AGC of California Tells Members to Stop Retrofitting Diesel Fleets
The Associated General Contractors of California has put out an alert to its members to hold off retrofitting their equipment with CARB-compliant diesel emission reduction filters (retrofit filters).
“There are regulation revisions and studies in process that will affect the types of compliant filters, the pieces of equipment they are approved for and where they are installed on the equipment,” the AGC reports. “Before you spend hundreds of thousands of dollars retrofitting equipment that may be in violation of Cal/OSHA regulations, Cal/OSHA and CARB must determine whether or not the filters impair equipment operator visibility.”
The AGC says that on Oct. 14, it along with Operating Engineers Local 3, CALPASC, California Labor Federation, Department of Industrial Relations, Division of Occupational Safety & Health and the Standards Board met with representatives from California Air Resources Board and the governor’s office regarding the potential safety hazards presented by installing specific types of diesel emission reduction filters on heavy equipment. The discussion of these hazards is a direct result of Petition 507, filed jointly by AGC of California and Operating Engineers Local 3, with the Cal/OSHA Standards Board.
During the meeting, the AGC says an interim agreement in principle was reached regarding safety issues when installing retrofit filters, until Petition 507 has been finalized in the regulatory process. The agreement is as follows:
- If a filter adds any vision obstruction to the front, side, or rear of the equipment, it will be considered unsafe.
- Cal/OSHA will be required to develop a consistent, reproducible test, for determining what constitutes additional visibility blockage. In other words, if a retrofit filter puts an exhaust stack in a different place, but still achieves the same range of vision, it may be considered a safe retrofit.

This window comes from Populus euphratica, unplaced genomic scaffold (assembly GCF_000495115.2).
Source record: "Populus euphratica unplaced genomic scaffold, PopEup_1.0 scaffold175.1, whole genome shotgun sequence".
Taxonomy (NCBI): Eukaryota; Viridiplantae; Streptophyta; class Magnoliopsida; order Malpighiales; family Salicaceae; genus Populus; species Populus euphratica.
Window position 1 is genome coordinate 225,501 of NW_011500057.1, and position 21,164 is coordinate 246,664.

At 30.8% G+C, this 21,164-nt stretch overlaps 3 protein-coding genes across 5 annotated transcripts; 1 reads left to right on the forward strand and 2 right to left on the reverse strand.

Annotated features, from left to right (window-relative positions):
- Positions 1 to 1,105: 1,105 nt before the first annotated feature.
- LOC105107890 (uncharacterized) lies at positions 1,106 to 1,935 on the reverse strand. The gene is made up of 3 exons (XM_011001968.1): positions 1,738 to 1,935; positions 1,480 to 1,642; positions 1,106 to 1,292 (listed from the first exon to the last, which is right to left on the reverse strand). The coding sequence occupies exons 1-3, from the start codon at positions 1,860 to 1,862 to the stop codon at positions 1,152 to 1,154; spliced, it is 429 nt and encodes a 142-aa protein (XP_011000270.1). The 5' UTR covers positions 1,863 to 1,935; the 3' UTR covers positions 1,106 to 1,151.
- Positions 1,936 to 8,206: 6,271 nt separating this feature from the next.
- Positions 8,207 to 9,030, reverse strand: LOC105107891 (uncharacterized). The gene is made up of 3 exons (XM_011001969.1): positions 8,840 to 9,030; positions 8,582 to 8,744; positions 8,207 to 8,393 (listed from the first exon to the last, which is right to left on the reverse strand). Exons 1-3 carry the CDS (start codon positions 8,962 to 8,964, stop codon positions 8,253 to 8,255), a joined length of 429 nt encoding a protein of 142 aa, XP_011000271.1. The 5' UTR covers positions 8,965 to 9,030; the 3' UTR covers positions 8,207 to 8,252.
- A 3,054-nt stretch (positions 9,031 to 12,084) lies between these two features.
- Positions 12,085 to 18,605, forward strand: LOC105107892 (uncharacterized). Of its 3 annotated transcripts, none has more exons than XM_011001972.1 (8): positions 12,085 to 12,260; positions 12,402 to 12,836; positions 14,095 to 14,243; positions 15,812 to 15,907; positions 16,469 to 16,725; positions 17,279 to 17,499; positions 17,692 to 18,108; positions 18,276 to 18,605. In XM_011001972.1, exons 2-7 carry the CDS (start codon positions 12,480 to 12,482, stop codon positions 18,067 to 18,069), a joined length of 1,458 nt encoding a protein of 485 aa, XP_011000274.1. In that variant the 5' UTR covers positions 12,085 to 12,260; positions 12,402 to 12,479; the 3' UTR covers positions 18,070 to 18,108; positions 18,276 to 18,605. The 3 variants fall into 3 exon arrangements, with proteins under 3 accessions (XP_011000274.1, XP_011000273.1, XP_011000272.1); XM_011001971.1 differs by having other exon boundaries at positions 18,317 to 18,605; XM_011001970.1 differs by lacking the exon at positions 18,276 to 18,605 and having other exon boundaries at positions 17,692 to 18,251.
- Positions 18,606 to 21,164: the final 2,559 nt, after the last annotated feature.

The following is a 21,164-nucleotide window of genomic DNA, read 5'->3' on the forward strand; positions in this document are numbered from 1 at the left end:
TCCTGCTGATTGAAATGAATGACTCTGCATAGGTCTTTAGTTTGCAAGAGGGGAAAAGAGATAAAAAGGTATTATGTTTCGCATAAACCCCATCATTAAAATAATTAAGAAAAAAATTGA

- CARB will develop data in conjunction with Cal/OSHA, as to whether there can be a permissible additional blockage of vision, that doesn't reduce safety. (Obviously AGC and other construction groups don't think this is acceptable, but the State wants to at least do the evaluation.)
In the meantime, for those fleets that are in process of considering adding, or have already added retrofit filters, the AGC says you should do the following:
- Review any retrofits already installed, and apply for an exemption if you think they are unsafe.
- If you believe a retrofit is unsafe, you must notify CARB to receive an exemption for that particular piece of equipment. Contact Kim Heroy-Rogalski, CARB, 1001 I street, P.O. Box 2815 Sacramento, CA 95812; or phone (916) 327-2200; or email email@example.com to apply for the exemption. Please copy AGC when you do this so that we can ensure your needs are being addressed.
- If CARB advises you that they believe the retrofit is safe, Cal/OSHA will review the information and make the final decision.
- These procedures will remain in place, until the data gathering by CARB and Cal/OSHA has been compiled and a resolution is achieved with all stakeholders. AGC will notify you when that change takes place.
The AGC says the construction industry “needs a regulation to ensure that no one, not just CARB, installs anything that impairs vision to the front, sides or rear of heavy equipment.” It says its petition will not be withdrawn.
“We are willing to place it in a holding pattern while the study on vision impairment is conducted as long as we are involved in the process (CARB has assured us that we will be),” the AGC says, adding that it is expected that the study will be completed in April 2010 at which time a decision on the criteria for safely installing retrofit filters and whether there will be a de minimus vision impairment allowed will be issued.
“At that time, the unobstructed visibility criteria language will be made public and we will proceed with the rulemaking,” the AGC says. “If delays occur, it is possible that the Standards Board will proceed with the rulemaking anyway.”
CARB states it will issue a notice within the next two weeks that will explain which equipment can be safely retrofitted (without impairing vision), which cannot and which they are unsure of at this point and need more information on. This notice will also be given to the installers and manufacturers of the retrofit filters.
AGC members with questions are encouraged to contact Bo Bradley, AGC of California’s Director Safety, Health & Regulatory Services at firstname.lastname@example.org.